I manage some 15-20 Ubuntu servers and am faced with the tedious task of keeping them all up to date.

I have looked for a simpler solution and came across Ubuntu Landscape, but this is waaaay out of our budgettary league. So i decided to build something of my own (*), which i'm fairly happy about. It's not as rock solid as an open-source project or commercial product, but it gets the job done nicely.

Still, i have this nagging feeling that my problem must have been solved by someone. However, googling for either webbased of aptitude/apt-get (let alone "webbased aptitude") yields far too many mishits. I doubt i'll ever find it using any of the terms i can come up with :-)

So, does anyone know of a solution to manage packages on multiple servers through a webbased interface.

*) The system i've built sends its update candidates to a central server where they are stored in a database. The webinterface allows one to view/check the updates per server, which are then read on the next run prior to resending the newest updatable packages (read data -> install -> check updates -> send data)

Update: I am not looking for configuration management. The whole point of manually applying updates is that you can test these updates first on a development environment. Since some packages are updated quite frequently, chaning you puppet config to reflect these versions is tedious at best.

  • Would you care to elaborate instead of just saying it ain't so? What kind of "configuration management system" are you referring to? Does it have the ability to postpone, say, a mysql upgrade since that involves a different kind of downtime. – Michiel Jun 5 '13 at 19:36
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    I'm already using puppet, but that was not my question. I'm not looking for a completely automated system! This system needs user interference. It cannot go and blindly install updates just because they are there. – Michiel Jun 5 '13 at 19:41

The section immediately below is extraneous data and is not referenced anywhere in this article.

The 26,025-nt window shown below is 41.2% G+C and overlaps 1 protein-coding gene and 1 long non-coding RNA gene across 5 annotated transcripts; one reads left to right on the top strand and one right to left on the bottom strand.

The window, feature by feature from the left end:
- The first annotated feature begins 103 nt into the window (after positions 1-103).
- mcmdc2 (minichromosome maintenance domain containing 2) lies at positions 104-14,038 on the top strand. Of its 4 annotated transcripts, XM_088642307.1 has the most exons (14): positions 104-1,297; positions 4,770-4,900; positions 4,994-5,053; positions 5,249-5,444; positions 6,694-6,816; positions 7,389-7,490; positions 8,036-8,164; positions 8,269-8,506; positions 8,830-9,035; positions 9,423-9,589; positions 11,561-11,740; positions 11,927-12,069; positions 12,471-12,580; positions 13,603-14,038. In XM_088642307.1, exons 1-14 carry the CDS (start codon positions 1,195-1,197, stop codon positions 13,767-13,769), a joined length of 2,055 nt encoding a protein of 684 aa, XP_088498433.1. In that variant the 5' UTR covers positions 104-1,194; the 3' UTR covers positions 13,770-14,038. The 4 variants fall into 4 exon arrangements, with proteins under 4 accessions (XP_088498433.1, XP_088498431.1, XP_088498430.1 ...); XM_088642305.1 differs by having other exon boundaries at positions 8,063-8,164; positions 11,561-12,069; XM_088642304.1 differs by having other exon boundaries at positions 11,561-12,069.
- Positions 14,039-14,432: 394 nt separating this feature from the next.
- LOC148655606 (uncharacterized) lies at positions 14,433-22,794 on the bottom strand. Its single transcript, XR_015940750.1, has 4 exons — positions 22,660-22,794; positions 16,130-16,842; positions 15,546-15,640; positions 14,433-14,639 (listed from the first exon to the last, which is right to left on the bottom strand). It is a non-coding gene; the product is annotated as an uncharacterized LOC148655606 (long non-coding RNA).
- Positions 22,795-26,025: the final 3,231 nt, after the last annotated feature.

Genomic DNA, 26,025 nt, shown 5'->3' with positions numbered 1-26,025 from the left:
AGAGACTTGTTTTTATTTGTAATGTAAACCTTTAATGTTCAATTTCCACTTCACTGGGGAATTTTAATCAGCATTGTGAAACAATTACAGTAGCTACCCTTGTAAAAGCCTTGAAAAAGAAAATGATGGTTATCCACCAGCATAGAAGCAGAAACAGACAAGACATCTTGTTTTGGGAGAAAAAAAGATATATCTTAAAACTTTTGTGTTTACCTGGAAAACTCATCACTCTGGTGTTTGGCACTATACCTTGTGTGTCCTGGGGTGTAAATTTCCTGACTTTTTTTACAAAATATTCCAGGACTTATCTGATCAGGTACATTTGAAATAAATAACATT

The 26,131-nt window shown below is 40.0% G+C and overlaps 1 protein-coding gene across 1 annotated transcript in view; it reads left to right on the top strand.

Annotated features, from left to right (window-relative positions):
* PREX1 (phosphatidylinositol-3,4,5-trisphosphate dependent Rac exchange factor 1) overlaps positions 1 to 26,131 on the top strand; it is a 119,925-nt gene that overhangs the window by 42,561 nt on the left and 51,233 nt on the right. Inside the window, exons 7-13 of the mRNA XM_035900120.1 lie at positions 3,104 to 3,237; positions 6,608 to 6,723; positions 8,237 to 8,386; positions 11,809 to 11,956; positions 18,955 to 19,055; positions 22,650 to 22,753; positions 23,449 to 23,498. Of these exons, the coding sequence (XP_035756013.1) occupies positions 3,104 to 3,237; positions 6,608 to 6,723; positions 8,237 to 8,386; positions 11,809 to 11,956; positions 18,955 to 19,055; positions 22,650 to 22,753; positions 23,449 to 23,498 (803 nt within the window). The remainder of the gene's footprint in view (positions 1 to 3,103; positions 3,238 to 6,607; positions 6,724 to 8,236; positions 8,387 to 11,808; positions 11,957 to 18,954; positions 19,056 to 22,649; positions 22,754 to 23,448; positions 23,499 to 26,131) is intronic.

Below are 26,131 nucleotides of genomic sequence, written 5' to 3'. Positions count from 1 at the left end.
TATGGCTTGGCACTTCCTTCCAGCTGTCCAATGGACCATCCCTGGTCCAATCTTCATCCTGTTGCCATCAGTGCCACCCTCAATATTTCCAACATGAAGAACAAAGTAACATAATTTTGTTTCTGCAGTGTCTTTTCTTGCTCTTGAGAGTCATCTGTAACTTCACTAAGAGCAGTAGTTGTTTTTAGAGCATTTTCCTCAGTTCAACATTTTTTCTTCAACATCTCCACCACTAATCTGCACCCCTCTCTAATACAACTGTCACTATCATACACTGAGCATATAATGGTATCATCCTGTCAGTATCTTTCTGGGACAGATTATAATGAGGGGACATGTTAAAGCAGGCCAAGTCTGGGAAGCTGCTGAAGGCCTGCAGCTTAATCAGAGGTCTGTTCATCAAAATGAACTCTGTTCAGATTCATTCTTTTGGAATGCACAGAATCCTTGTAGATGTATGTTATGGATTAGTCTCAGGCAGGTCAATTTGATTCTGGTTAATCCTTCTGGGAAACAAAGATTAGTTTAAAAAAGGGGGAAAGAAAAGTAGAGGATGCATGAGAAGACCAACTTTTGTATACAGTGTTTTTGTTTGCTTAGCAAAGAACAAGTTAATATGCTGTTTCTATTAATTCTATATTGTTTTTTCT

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    the whole point of config management is to blindly apply all of the patches you've chosen to apply to the applicable systems. I've not heard of a non- interactive patch/package management strategy – Jim B Jun 5 '13 at 21:07
  • Apologies for posting this as an answer but I don't have enough reputation to post as a comment. Michiel, what did you end up using and did you ever manage to open-source your code as this is exactly what I'm after for my little home network? If you weren't able to open-source it, any pointers in the right direction for how you implemented it? – Wayne Haffenden Sep 10 '15 at 15:22
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    @WayneHaffenden Please don't abuse the reputation system. I've converted your post into a comment this time, but in the future if you want to post a comment, please to the modicum of work required to gain the required rep points. – EEAA Sep 10 '15 at 15:54

I'm on the same boat you are, looking for a nice centralized way to manage updates. Up to know we used RHEL, so we leveraged the RHN web system to keep track of updates. Now I am migrating most servers to Ubuntu 14.04 and was looking for something that provided at least some management capabilities.

I am probably going to be trying this one soon: http://spacewalk.redhat.com/

It is a open source version os the RHEL system, but I have seen places that claim Ubuntu can be supported? At least it handles the kickstart files so that will be nice for quick deployments.

  • Thanks for your contibution. I personally don't use kickstarts since i'm using Puppet, but i can see where this system could be very handy. I must say that my system performs pretty well, so if anybody is interested i might convince my boss to open-source it :-) – Michiel Jul 21 '14 at 10:12

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